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The Society of Women

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Roman Fever by Edith Wharton

Virago author of the month for March, as voted for by members of the lovely LibraryThing Virago Modern Classics group, is Edith Wharton – an author I’ve read a little of before (most notably “Hudson River Bracketed”, which I absolutely loved). I was determined to join in this month, and have done, finishing the book comfortably before April arrived; but the hardest thing was choosing which one to read as I have a number of her titles lurking on the shelves. In the end, I plumped for “Roman Fever”, a collection of short stories, which was ideal for dipping into during a busy week.

Wharton known for sharply satirical stories of New York society and its mores, although HRB was set in a slightly different milieu. Here, however, we are well into a particular social strata and I can’t say it’s one I’d be particularly keen on belonging to…

The title story is, of course, one of Wharton’s most famous works, well-known for its wonderful last line. I’d read it before, but loved revisiting this tale of two society matrons watching their daughters experience Rome and reminiscing on their own past in the city. There are, of course, skeletons lurking and some wonderful revelations to come.

Pleasingly, the rest of the stories in the collection lived up to the wonderfully high standard of Roman Fever. When I’m talking about shorter works I don’t always mention each one individually, but since every story in the book was a winner I’m making an exception here. Xingu was a wonderfully clever tale, focusing on a group of society ladies who’d formed a club where they explored literature, philosophy and whatever was the current trend, thinking themselves a cut above everyone else. However, the visit of a famous author reveals their falsities and shows an unlikely member to be the sharpest of the lot.

It was Mrs. Ballinger’s boast that she was “abreast with the Thought of the Day,” and her pride that this advanced position should be expressed by the books on her table.

The Other Two tackles a couple of Wharton’s regular themes: that of the use of an advantageous marriage as a tool for a woman to climb up in society, and also attitudes towards divorce, here of men. The protagonist is in love with his wife, but cannot shake off the shadow of her previous husbands who are still present in her life. I found this story particularly impressive, with the current husband unable to deal with the fact that his wife had had other relationships, so much so that it ate away at his marriage.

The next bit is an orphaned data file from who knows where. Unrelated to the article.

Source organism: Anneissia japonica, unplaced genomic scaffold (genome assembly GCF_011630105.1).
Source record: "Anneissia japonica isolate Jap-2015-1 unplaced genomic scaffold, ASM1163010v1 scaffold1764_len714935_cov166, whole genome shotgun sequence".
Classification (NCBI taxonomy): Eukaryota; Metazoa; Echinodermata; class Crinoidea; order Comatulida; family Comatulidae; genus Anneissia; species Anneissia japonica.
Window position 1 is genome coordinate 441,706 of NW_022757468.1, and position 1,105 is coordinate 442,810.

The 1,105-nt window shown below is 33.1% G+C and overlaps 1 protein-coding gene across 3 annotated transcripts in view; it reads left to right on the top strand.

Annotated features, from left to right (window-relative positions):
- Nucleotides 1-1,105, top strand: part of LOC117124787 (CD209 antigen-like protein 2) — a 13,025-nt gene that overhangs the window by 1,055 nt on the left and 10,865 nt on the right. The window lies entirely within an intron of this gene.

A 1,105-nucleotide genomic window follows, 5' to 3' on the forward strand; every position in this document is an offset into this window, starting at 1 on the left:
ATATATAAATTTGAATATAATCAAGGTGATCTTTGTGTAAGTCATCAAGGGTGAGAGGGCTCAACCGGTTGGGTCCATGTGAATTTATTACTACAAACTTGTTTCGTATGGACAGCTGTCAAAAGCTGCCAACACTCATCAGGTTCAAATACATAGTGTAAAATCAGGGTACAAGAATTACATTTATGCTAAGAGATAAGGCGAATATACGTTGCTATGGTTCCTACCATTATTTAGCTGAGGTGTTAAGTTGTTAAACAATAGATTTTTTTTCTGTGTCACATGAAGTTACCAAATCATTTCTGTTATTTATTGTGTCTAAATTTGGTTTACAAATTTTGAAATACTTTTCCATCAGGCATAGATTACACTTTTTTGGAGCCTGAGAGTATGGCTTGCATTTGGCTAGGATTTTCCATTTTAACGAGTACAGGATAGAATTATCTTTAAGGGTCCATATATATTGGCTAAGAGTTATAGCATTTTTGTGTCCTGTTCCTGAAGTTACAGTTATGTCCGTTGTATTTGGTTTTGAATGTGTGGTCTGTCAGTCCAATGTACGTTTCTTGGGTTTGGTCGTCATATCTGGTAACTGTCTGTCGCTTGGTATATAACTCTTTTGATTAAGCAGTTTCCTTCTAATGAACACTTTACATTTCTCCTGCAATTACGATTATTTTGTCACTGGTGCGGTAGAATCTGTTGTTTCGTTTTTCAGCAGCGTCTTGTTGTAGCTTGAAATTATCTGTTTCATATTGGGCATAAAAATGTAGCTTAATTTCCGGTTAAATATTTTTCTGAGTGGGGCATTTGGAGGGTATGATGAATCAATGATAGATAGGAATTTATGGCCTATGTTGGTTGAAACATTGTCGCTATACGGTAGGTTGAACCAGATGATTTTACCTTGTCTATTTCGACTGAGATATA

Souls Belated also deals with divorce, although here we have a couple who’ve run away from society and are travelling around Europe; this way, they can avoid bumping into embarrassing acquaintances as their unmarried status makes them outcasts. However, it takes an encounter with another woman in a similar situation to bring about a crisis, and show up the weaknesses in their bravado at attempting to live outside the accepted norm.

A different kind of woman features in Angel at the Grave, a story where the central character has spent her life in the shadow of her grandfather. Once a great figure in letters, he’s become a somewhat forgotten man; and her existence has become reclusive, living in his house and preserving his legacy. It takes a visit from an interested scholar to bring her back to life again, although much of what she could have been has passed her by, with all of her potential being sacrificed to men’s art.

A great man never draws so near his public as when it has become unnecessary to read his books and is still interesting to know what he eats for breakfast.

In The Last Asset we are back in society, in the marriage broking game. A separated high society woman, with plenty of men friends and hangers on, is desperate to arrange an advantageous marrige for her daugher; but the success of this depends upon her proving her extreme respectability. The last asset she can draw on is her estranged husband, should it be possible to track him down and persuade him to take part in this cynical maneouvre…

Mrs. Woolsey Hubbard was an expansive blonde, whose ample but disciplined outline seemed the result of a well-matched struggle between her cook and her corset-maker.

High society and its effects stay in focus in After Holbein, but here we meet a couple of its ageing habituees. Both have frittered their lives away circulating amongst the people to be seen with in places to be seen, until they are left with nothing but the shells of their former lives, the only thing they can still hang on to.

The final story in this excellent colection, Autre Temps, returns to the topic of divorce. The central character, Mrs Lidcote, is returning from Europe to visit her daughter in America. She is another woman who has gone into exile after a divorce, cutting herself off from American society, and her return to her home country is a painful one, necessitated by the mother instinct – as her daughter has now divorced as well. However, the visit is bittersweet as she soon comes to realise that times may have changed for the young, but not for her generation.